$\begingroup$ The chi-square approximation to the null distribution won't apply to a cell with expected count so low. You can still use the chi-square statistic but (for example) use simulation under the assumptions of the null to get the null distribution (and hence the p-value) - much as the chisq.test function can do. However, you may still find the p-value coming out pretty low; getting an observed up as far as '3' when the expected is quite low is still going to be fairly surprising. $\endgroup$
    – Glen_b
    Commented Sep 22, 2014 at 22:54

2 Answers 2


In these kinds of comparisons, you'll find that what happens is a two-sample test becomes very approximately a one sample test where all the power comes from the smaller group (they are being "calibrated" to the larger group), and so the assumptions behind sample sizes in 1 sample tests apply for that group. 3 deaths does not suffice to estimate a Cox model. Survival models are driven by the numbers of events, not the denominator.

If there is no censoring in these data, you can condition upon the failures observed after a fixed point and compare survival by looking at proportions which did not survive beyond that fixed point. It is a basic proportions test of a contingency table and achievable via Fisher's Exact Test which is accurate is small samples.

$$ \begin{array}{ccc} & \mbox{Died} & \mbox{Lived} \\ \overline{\mbox{Fix} }& 11,174 & 626,551\\ \mbox{Fix} & 3& 35\\ \end{array} $$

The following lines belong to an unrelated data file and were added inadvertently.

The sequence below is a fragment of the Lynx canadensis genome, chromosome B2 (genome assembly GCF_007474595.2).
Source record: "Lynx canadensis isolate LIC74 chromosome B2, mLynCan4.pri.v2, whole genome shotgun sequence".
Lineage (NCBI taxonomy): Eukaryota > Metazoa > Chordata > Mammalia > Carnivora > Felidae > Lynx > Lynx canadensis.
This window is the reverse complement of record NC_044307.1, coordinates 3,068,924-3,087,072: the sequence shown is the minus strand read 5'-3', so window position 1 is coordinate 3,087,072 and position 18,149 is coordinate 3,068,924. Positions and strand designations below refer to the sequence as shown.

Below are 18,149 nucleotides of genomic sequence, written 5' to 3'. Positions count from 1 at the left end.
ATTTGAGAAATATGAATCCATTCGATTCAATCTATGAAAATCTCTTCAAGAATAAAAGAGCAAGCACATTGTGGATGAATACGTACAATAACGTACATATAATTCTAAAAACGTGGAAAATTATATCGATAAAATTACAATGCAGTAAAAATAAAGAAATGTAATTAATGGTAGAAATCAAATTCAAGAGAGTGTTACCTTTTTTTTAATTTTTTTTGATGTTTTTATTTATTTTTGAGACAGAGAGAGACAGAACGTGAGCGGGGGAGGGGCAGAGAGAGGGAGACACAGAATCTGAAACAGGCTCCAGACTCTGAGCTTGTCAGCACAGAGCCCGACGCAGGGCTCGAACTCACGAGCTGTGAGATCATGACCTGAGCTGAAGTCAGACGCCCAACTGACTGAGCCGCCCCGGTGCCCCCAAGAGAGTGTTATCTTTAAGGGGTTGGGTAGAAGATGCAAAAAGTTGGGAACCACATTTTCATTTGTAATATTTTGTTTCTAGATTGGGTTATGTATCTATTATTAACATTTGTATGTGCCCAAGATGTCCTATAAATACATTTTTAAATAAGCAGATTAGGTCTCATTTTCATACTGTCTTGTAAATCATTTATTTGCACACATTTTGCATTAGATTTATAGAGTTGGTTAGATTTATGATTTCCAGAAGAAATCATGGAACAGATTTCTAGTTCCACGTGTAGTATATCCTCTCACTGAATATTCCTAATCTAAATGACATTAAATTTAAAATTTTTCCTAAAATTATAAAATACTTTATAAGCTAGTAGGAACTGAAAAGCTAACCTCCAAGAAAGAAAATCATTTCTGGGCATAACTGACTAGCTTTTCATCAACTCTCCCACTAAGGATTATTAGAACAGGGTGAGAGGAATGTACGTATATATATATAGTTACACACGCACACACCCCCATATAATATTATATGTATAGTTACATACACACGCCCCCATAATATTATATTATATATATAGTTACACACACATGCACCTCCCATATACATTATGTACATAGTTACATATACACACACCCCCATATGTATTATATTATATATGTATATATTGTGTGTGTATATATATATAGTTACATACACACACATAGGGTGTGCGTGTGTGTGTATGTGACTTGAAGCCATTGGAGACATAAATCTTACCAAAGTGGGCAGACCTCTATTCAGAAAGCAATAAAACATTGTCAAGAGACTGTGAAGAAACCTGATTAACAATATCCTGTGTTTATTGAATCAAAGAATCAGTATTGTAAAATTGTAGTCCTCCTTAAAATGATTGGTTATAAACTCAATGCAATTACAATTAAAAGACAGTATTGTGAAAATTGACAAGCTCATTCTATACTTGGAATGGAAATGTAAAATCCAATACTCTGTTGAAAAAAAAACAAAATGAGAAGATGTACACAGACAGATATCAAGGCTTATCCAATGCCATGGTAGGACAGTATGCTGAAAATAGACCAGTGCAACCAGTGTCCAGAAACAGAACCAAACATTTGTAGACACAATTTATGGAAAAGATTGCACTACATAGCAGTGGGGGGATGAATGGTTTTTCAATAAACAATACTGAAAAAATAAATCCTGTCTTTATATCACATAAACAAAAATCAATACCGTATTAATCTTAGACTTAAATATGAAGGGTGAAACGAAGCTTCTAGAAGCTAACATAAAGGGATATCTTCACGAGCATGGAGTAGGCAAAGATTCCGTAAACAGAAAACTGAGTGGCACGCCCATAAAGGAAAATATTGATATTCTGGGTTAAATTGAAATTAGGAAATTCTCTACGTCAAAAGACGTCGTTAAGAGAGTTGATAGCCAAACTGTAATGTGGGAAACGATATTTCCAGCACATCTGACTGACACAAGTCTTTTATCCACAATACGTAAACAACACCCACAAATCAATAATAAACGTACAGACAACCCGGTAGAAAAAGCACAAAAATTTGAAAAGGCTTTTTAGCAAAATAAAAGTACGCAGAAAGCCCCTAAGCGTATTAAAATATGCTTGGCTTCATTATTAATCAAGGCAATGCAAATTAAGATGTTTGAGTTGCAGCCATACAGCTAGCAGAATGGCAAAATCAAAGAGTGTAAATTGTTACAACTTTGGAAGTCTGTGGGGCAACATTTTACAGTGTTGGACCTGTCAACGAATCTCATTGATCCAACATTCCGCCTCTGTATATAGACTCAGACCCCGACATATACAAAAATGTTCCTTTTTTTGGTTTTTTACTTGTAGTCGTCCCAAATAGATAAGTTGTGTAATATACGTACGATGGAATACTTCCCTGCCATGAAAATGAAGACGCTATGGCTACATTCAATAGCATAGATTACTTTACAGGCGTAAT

The benefit of using an Exact test is that it is effectively answering the question of "what is the probability I may have seen 0, 1, 2, or 3 deaths out of 38 in the Fix group given that my expected death rate is ($0.02 = 11174 / 637725$). The effect of the large non-fix group is that the variability in expected rate will be very low and almost entirely determined by those data.

  • $\begingroup$ Thanks. Unfortunately the data is heavily right censored, which is why I want to use all the available data in a Cox model. Some would argue that the p-value on log-rank test is meaningful even with zero events stats.stackexchange.com/a/91509 . However, the smallness of this group is exactly the conundrum; the significance of a difference in survival appears to have an exaggerated level of significance with small numbers. I could put an arbitrary lower limit on event number because the p-value is apparently unreliable, but that is rather ducking the problem! $\endgroup$
    – Knackiedoo
    Commented Sep 23, 2014 at 20:40
  • $\begingroup$ Have you tried a case-cohort design, matching individuals to the smaller group on individuals in the larger group on as many matching factors as possible, e.g. age, sex, prognosis, etc.? $\endgroup$
    – AdamO
    Commented Sep 23, 2014 at 21:05

Do not pay too much attention to the p-values. They just provide a probability that you might accidentally have found a survival difference in your particular study sample when there really isn't a difference in the population as a whole.

You evidently want to use predictor variables for each new patient to classify relative risk. It's better to base that classification on an estimate of each new patient's predicted survival or equivalent (like time to some undesired event), and also on the reliability of the estimate, rather than on the p-values from analyses of your study sample.

There are simple predict functions for R coxph and survreg objects, but you will be better off learning to use the rms package in R, which provides ways to validate your model and even build nomograms for prediction. The author, Frank Harrell, is a regular contributor to this site.